I was shocked. There is nothing you are told that can prepare you for what you see. The state of the Sunni Muslims there - their state of mind, their fate — all of those things have been slowly corroded over time by the regime.Hussam “Sam” Najjar, a former Libyan freedom fighter now on the front lines in Syria • Recalling how shocked he was when he first arrived in Syria, at the request of his former battalion commander from the Libyan resistance, and was taken to see the Syrian rebels’ current state of affairs. While laying most of the blame on the lack of a no-fly zone over Syria, which Najjar says allowed Libyan rebels to assemble as many as 1,500 fighters in a single location, he also said that opposition forces need to learn how to cooperate better with one another. “One of the biggest factors delaying the revolution is the lack of unity among the rebels,” said Hassam, adding,” Unfortunately, it is only when their back is up against the wall that they start to realize they should (unite).” An incredibly fascinating story. source (via • follow)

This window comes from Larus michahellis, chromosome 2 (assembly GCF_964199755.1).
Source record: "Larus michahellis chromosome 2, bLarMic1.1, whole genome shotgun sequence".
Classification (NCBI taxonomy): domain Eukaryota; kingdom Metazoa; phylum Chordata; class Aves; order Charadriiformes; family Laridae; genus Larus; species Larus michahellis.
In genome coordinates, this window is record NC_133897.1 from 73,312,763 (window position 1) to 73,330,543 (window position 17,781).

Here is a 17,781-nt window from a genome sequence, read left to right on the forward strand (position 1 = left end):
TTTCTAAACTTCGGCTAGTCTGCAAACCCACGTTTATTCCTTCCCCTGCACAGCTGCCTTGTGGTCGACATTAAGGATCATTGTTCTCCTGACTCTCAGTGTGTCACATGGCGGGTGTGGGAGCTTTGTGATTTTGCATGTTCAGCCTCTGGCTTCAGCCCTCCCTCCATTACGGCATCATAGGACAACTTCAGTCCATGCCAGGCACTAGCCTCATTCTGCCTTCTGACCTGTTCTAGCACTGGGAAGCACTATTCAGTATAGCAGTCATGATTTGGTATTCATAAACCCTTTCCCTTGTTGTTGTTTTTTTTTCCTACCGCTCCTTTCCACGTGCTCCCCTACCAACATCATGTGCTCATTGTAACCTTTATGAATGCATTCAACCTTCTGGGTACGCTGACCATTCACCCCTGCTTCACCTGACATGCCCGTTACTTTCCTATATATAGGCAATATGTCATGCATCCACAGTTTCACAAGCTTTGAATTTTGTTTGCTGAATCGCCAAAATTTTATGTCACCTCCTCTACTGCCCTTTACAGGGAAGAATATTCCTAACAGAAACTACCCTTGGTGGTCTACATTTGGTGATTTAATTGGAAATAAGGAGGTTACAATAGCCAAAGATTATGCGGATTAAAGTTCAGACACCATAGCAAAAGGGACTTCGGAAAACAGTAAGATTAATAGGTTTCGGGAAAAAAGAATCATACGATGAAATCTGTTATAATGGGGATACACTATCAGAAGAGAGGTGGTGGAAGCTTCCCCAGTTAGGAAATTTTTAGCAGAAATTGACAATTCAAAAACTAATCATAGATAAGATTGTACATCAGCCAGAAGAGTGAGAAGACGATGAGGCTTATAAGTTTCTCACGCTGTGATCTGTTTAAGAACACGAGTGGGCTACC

» By ballot or by bullet: Threats of militia violence are the only thing expected to lower the Libyan voter turnout in their first major democratic move since Muammar Gadhafi was overthrown. In the U.S., meanwhile, voting restriction laws have been passed in over a dozen states, which might make 5 million eligible voters’ trips to the ballot box much harder this November.